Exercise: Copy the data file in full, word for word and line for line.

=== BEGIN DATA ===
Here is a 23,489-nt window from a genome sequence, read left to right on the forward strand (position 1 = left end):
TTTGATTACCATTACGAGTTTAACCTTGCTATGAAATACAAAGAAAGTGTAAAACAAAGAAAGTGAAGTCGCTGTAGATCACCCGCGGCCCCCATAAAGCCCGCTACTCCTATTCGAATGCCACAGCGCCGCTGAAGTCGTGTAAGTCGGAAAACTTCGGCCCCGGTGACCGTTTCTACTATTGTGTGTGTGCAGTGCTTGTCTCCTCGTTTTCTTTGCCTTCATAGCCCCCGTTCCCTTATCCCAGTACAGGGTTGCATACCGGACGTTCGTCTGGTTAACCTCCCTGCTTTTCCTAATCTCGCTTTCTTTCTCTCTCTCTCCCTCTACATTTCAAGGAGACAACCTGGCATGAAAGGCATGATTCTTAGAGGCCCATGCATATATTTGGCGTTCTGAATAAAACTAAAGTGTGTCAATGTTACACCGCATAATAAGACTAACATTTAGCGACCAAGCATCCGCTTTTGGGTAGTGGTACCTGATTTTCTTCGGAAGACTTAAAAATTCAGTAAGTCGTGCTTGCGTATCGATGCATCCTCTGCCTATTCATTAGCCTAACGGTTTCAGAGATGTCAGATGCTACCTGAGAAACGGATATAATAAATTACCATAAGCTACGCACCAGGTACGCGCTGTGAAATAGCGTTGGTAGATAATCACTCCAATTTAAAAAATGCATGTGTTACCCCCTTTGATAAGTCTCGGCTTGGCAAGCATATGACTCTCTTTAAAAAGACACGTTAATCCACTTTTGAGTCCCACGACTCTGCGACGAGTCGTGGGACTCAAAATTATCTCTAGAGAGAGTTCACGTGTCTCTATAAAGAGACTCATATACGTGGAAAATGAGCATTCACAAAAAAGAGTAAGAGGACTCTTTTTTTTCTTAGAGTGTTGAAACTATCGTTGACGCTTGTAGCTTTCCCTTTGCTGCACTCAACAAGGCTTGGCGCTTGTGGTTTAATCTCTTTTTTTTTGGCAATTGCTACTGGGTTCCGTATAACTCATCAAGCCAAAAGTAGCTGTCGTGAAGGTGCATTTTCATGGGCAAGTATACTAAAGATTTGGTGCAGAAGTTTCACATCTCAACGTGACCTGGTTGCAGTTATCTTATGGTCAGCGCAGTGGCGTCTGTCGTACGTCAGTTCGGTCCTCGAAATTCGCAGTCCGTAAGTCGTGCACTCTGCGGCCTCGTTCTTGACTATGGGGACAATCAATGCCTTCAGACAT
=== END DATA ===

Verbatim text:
Here is a 23,489-nt window from a genome sequence, read left to right on the forward strand (position 1 = left end):
TTTGATTACCATTACGAGTTTAACCTTGCTATGAAATACAAAGAAAGTGTAAAACAAAGAAAGTGAAGTCGCTGTAGATCACCCGCGGCCCCCATAAAGCCCGCTACTCCTATTCGAATGCCACAGCGCCGCTGAAGTCGTGTAAGTCGGAAAACTTCGGCCCCGGTGACCGTTTCTACTATTGTGTGTGTGCAGTGCTTGTCTCCTCGTTTTCTTTGCCTTCATAGCCCCCGTTCCCTTATCCCAGTACAGGGTTGCATACCGGACGTTCGTCTGGTTAACCTCCCTGCTTTTCCTAATCTCGCTTTCTTTCTCTCTCTCTCCCTCTACATTTCAAGGAGACAACCTGGCATGAAAGGCATGATTCTTAGAGGCCCATGCATATATTTGGCGTTCTGAATAAAACTAAAGTGTGTCAATGTTACACCGCATAATAAGACTAACATTTAGCGACCAAGCATCCGCTTTTGGGTAGTGGTACCTGATTTTCTTCGGAAGACTTAAAAATTCAGTAAGTCGTGCTTGCGTATCGATGCATCCTCTGCCTATTCATTAGCCTAACGGTTTCAGAGATGTCAGATGCTACCTGAGAAACGGATATAATAAATTACCATAAGCTACGCACCAGGTACGCGCTGTGAAATAGCGTTGGTAGATAATCACTCCAATTTAAAAAATGCATGTGTTACCCCCTTTGATAAGTCTCGGCTTGGCAAGCATATGACTCTCTTTAAAAAGACACGTTAATCCACTTTTGAGTCCCACGACTCTGCGACGAGTCGTGGGACTCAAAATTATCTCTAGAGAGAGTTCACGTGTCTCTATAAAGAGACTCATATACGTGGAAAATGAGCATTCACAAAAAAGAGTAAGAGGACTCTTTTTTTTCTTAGAGTGTTGAAACTATCGTTGACGCTTGTAGCTTTCCCTTTGCTGCACTCAACAAGGCTTGGCGCTTGTGGTTTAATCTCTTTTTTTTTGGCAATTGCTACTGGGTTCCGTATAACTCATCAAGCCAAAAGTAGCTGTCGTGAAGGTGCATTTTCATGGGCAAGTATACTAAAGATTTGGTGCAGAAGTTTCACATCTCAACGTGACCTGGTTGCAGTTATCTTATGGTCAGCGCAGTGGCGTCTGTCGTACGTCAGTTCGGTCCTCGAAATTCGCAGTCCGTAAGTCGTGCACTCTGCGGCCTCGTTCTTGACTATGGGGACAATCAATGCCTTCAGACAT